So goodly and erect, though faulty since,
To such unsightly sufferings be debas'd
Under inhuman pains ? Why should not man,
Retaining still divine similitude
In part, from such deformities be free,
And for bis Maker's image sake exempt?"

“ Their Maker's image;" answer'd Michael," then
Forsook them, when themselves they vilified.
To serve ungovernd appetite, and took
His image whom they serv'd, a brutish vice,
Inductive mainly to the sin of Eve.
Therefore so abject is their punishment,
Disfiguring not God's likeness, but their own;
Or if his likeness, by themselves defac'd,
While they pervert pure nature's healthful rules
To loathsome sickness; worthily, since they
God's image did not rererence in themselves."

“I it just,” said Adam, " and submit.
But is there yet no other way, besides
These painful passages, how wė may come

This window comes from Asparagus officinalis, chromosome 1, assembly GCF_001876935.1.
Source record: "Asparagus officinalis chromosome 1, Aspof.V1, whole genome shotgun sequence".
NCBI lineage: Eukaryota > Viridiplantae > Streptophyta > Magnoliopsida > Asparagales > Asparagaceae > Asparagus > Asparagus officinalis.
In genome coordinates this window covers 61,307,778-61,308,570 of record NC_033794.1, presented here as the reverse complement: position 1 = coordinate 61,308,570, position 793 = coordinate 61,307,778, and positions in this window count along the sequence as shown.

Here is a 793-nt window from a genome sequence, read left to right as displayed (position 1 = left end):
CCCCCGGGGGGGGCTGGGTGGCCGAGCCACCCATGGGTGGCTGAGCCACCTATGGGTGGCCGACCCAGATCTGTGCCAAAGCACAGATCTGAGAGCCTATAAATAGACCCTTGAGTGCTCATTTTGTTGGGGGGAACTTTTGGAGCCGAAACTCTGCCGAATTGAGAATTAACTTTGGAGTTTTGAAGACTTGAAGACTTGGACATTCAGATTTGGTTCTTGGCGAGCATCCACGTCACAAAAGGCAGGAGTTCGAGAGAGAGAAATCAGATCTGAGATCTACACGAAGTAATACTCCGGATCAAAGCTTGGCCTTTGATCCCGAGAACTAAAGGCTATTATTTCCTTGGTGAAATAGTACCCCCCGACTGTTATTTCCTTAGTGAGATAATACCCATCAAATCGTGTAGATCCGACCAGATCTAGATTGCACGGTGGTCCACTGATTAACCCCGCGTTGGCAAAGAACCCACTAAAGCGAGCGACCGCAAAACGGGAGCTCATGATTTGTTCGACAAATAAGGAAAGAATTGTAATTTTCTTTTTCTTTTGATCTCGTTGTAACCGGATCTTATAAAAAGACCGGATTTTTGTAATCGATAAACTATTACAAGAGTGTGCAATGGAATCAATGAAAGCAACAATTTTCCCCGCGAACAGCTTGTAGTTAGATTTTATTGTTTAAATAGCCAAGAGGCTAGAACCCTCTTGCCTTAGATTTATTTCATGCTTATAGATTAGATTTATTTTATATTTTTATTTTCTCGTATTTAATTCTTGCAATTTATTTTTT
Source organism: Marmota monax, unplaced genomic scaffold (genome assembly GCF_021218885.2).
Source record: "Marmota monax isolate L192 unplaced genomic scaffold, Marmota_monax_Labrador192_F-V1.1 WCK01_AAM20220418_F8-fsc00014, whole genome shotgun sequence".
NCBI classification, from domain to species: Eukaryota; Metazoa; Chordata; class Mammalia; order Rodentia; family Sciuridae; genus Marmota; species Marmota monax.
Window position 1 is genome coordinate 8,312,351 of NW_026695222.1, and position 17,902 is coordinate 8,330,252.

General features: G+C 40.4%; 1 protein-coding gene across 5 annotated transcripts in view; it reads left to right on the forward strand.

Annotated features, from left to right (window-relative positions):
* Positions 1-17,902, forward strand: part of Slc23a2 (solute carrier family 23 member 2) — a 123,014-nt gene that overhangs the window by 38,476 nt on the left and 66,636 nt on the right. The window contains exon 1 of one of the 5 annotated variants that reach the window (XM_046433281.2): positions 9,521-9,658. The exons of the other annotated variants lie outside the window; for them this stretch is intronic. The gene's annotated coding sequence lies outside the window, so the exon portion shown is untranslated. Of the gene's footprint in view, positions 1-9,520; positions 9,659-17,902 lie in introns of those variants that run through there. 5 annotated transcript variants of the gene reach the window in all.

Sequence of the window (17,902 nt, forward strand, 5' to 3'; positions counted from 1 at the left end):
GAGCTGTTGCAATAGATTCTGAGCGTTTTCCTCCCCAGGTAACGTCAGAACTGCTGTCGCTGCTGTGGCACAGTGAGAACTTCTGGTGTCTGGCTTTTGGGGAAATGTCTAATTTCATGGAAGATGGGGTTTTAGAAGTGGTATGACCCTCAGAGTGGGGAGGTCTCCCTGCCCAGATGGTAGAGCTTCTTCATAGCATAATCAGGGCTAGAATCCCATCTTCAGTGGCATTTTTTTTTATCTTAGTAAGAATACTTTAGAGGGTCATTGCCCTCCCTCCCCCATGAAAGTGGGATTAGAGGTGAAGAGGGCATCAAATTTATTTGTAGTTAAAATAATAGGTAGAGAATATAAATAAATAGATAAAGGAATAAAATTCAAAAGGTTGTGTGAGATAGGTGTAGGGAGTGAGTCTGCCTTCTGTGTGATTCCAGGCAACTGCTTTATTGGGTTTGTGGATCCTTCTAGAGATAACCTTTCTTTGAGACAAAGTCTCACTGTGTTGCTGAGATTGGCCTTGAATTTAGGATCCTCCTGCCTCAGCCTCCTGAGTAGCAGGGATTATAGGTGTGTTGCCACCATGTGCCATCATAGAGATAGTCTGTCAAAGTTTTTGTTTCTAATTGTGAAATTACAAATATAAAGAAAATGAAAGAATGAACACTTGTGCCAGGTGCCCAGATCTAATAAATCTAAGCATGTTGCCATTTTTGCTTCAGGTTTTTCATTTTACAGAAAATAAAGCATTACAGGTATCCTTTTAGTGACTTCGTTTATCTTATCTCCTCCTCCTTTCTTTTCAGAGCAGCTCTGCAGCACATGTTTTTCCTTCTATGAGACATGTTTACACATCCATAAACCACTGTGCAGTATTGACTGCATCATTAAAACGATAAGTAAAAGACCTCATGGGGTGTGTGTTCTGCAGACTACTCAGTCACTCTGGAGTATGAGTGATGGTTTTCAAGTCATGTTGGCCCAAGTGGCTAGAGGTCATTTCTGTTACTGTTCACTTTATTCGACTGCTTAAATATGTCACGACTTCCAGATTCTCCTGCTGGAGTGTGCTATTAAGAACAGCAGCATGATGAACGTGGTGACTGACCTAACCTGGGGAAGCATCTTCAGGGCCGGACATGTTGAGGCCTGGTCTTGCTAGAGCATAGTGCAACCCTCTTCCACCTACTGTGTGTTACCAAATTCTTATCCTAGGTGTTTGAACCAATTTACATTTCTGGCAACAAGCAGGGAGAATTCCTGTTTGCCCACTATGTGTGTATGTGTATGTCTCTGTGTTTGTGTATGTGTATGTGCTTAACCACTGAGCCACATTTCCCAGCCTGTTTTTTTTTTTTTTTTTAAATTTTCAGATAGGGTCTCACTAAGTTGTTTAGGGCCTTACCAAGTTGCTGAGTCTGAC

To death, and mix with our connatural dust?

“6. There is," said Michael, “ if thou well observe.
The rule of not too much, by temp'rance taught,
In what thou eat’st and drink'st; seeking from thence
Due nourishment, not gluttonous delight,
Till many years over thy head' return;
So may'st thou live, till like ripe fruit thou drop
Into thy mother's lap, or be with ease
Gather'd, not harshly pluck'd, for death mature :
This is old age; but then thou must outlive
Thy youth, thy strength, thy beauty, which will change
To wither’d, weak, and gray; thy senses then
Obtuse, all taste of pleasure must forego;
To what thou hast; and, for the air of youth,
Hopeful and cheerful, in thy blood will reign